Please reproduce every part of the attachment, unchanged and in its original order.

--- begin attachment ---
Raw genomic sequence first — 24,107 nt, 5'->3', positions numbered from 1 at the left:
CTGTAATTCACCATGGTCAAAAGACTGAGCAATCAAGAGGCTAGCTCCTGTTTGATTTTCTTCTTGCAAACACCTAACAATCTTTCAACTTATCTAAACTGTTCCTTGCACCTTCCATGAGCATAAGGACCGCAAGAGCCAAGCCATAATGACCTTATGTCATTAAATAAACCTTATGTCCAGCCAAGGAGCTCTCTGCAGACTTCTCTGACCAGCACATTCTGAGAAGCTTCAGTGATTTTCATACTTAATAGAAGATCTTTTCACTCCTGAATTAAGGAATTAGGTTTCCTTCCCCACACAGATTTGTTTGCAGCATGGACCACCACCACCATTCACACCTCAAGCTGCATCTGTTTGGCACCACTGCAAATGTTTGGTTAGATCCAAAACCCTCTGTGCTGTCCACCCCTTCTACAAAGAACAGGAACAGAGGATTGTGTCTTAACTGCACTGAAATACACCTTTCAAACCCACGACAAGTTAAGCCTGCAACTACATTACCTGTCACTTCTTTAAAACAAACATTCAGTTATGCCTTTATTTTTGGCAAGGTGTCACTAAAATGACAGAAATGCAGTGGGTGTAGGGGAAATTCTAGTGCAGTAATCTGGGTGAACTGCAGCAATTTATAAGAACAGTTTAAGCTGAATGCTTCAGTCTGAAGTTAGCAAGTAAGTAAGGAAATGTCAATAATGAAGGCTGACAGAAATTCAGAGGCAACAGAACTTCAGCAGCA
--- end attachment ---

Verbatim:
Raw genomic sequence first — 24,107 nt, 5'->3', positions numbered from 1 at the left:
CTGTAATTCACCATGGTCAAAAGACTGAGCAATCAAGAGGCTAGCTCCTGTTTGATTTTCTTCTTGCAAACACCTAACAATCTTTCAACTTATCTAAACTGTTCCTTGCACCTTCCATGAGCATAAGGACCGCAAGAGCCAAGCCATAATGACCTTATGTCATTAAATAAACCTTATGTCCAGCCAAGGAGCTCTCTGCAGACTTCTCTGACCAGCACATTCTGAGAAGCTTCAGTGATTTTCATACTTAATAGAAGATCTTTTCACTCCTGAATTAAGGAATTAGGTTTCCTTCCCCACACAGATTTGTTTGCAGCATGGACCACCACCACCATTCACACCTCAAGCTGCATCTGTTTGGCACCACTGCAAATGTTTGGTTAGATCCAAAACCCTCTGTGCTGTCCACCCCTTCTACAAAGAACAGGAACAGAGGATTGTGTCTTAACTGCACTGAAATACACCTTTCAAACCCACGACAAGTTAAGCCTGCAACTACATTACCTGTCACTTCTTTAAAACAAACATTCAGTTATGCCTTTATTTTTGGCAAGGTGTCACTAAAATGACAGAAATGCAGTGGGTGTAGGGGAAATTCTAGTGCAGTAATCTGGGTGAACTGCAGCAATTTATAAGAACAGTTTAAGCTGAATGCTTCAGTCTGAAGTTAGCAAGTAAGTAAGGAAATGTCAATAATGAAGGCTGACAGAAATTCAGAGGCAACAGAACTTCAGCAGCA